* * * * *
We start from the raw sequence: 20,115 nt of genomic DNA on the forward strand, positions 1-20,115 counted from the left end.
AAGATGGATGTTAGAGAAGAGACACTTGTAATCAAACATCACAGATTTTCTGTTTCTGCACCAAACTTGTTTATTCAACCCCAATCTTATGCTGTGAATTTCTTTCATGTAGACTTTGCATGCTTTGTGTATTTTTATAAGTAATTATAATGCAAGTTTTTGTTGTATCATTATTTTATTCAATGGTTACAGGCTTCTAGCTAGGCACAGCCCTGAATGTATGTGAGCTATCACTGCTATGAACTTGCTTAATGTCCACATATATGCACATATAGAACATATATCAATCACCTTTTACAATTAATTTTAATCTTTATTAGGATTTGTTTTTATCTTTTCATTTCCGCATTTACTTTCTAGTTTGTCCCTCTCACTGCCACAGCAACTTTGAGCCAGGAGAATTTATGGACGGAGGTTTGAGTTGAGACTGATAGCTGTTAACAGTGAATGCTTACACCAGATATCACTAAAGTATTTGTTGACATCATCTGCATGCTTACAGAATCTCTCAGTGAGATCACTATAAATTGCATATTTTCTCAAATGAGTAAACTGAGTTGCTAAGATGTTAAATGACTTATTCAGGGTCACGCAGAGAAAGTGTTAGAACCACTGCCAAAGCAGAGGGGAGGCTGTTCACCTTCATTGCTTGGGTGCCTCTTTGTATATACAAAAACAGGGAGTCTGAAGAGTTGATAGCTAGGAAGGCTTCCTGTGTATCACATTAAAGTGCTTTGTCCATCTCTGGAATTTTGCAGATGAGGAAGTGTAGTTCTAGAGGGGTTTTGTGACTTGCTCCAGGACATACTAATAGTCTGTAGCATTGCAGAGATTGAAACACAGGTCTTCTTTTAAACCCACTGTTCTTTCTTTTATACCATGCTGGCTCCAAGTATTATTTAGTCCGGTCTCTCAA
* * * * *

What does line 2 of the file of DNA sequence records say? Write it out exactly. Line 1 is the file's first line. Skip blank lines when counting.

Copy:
AAGATGGATGTTAGAGAAGAGACACTTGTAATCAAACATCACAGATTTTCTGTTTCTGCACCAAACTTGTTTATTCAACCCCAATCTTATGCTGTGAATTTCTTTCATGTAGACTTTGCATGCTTTGTGTATTTTTATAAGTAATTATAATGCAAGTTTTTGTTGTATCATTATTTTATTCAATGGTTACAGGCTTCTAGCTAGGCACAGCCCTGAATGTATGTGAGCTATCACTGCTATGAACTTGCTTAATGTCCACATATATGCACATATAGAACATATATCAATCACCTTTTACAATTAATTTTAATCTTTATTAGGATTTGTTTTTATCTTTTCATTTCCGCATTTACTTTCTAGTTTGTCCCTCTCACTGCCACAGCAACTTTGAGCCAGGAGAATTTATGGACGGAGGTTTGAGTTGAGACTGATAGCTGTTAACAGTGAATGCTTACACCAGATATCACTAAAGTATTTGTTGACATCATCTGCATGCTTACAGAATCTCTCAGTGAGATCACTATAAATTGCATATTTTCTCAAATGAGTAAACTGAGTTGCTAAGATGTTAAATGACTTATTCAGGGTCACGCAGAGAAAGTGTTAGAACCACTGCCAAAGCAGAGGGGAGGCTGTTCACCTTCATTGCTTGGGTGCCTCTTTGTATATACAAAAACAGGGAGTCTGAAGAGTTGATAGCTAGGAAGGCTTCCTGTGTATCACATTAAAGTGCTTTGTCCATCTCTGGAATTTTGCAGATGAGGAAGTGTAGTTCTAGAGGGGTTTTGTGACTTGCTCCAGGACATACTAATAGTCTGTAGCATTGCAGAGATTGAAACACAGGTCTTCTTTTAAACCCACTGTTCTTTCTTTTATACCATGCTGGCTCCAAGTATTATTTAGTCCGGTCTCTCAA